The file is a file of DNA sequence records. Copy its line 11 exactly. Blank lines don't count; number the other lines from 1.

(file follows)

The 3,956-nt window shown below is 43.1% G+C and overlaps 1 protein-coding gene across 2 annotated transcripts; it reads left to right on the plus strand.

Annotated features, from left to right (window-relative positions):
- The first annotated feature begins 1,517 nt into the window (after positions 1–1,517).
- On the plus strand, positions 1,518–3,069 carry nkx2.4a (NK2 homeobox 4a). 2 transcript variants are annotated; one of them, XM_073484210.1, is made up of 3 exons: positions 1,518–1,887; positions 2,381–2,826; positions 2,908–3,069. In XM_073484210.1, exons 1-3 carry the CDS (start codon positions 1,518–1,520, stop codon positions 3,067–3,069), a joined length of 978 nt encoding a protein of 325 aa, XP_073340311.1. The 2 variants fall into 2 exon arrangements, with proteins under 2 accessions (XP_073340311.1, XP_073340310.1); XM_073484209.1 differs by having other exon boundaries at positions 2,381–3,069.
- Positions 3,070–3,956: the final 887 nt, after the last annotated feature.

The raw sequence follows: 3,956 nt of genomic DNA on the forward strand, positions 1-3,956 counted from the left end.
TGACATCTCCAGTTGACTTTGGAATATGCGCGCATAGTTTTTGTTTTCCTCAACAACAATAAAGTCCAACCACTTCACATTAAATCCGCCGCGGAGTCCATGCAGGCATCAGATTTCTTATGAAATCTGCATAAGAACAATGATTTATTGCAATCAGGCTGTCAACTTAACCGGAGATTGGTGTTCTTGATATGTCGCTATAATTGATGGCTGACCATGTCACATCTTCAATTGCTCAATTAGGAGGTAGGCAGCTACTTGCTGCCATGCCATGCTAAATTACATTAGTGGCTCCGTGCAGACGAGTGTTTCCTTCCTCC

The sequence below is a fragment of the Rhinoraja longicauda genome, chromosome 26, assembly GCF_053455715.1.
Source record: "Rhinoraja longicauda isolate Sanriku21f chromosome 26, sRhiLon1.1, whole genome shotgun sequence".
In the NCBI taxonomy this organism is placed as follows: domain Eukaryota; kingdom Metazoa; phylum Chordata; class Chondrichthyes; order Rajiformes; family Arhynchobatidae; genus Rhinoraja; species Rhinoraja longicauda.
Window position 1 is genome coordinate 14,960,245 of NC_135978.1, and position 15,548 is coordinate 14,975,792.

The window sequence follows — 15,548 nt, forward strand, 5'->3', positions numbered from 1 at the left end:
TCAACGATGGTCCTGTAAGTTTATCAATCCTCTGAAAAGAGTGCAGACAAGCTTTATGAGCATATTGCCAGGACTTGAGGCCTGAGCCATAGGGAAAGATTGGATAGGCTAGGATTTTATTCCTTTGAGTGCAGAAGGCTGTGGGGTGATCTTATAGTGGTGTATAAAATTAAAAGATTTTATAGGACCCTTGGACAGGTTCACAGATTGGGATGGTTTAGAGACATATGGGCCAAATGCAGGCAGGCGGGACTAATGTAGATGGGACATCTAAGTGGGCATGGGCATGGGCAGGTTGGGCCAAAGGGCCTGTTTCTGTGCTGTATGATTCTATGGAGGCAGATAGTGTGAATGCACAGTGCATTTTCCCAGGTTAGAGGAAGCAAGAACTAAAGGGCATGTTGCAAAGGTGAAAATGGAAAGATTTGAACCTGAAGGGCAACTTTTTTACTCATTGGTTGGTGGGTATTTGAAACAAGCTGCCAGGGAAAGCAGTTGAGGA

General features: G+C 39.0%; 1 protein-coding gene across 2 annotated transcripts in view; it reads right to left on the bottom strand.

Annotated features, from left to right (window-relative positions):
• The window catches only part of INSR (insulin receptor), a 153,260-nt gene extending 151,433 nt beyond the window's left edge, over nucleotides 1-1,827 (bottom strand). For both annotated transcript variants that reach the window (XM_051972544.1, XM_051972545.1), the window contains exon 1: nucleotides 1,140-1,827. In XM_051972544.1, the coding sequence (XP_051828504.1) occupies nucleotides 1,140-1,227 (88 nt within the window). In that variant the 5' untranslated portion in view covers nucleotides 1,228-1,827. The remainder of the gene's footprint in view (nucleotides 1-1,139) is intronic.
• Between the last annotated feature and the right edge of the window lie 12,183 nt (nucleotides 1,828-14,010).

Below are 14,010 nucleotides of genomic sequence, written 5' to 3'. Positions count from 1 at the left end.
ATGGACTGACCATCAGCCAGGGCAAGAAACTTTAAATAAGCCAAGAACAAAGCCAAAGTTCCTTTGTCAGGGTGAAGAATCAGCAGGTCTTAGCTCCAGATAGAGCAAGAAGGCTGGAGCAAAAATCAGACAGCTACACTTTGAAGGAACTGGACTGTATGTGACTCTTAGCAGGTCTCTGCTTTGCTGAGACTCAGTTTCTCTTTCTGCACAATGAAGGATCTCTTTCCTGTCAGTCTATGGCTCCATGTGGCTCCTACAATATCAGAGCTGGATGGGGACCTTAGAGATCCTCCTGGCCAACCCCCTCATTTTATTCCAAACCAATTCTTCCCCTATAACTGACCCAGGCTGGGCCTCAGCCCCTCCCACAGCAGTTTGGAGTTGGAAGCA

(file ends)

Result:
Window position 1 is genome coordinate 14,960,245 of NC_135978.1, and position 15,548 is coordinate 14,975,792.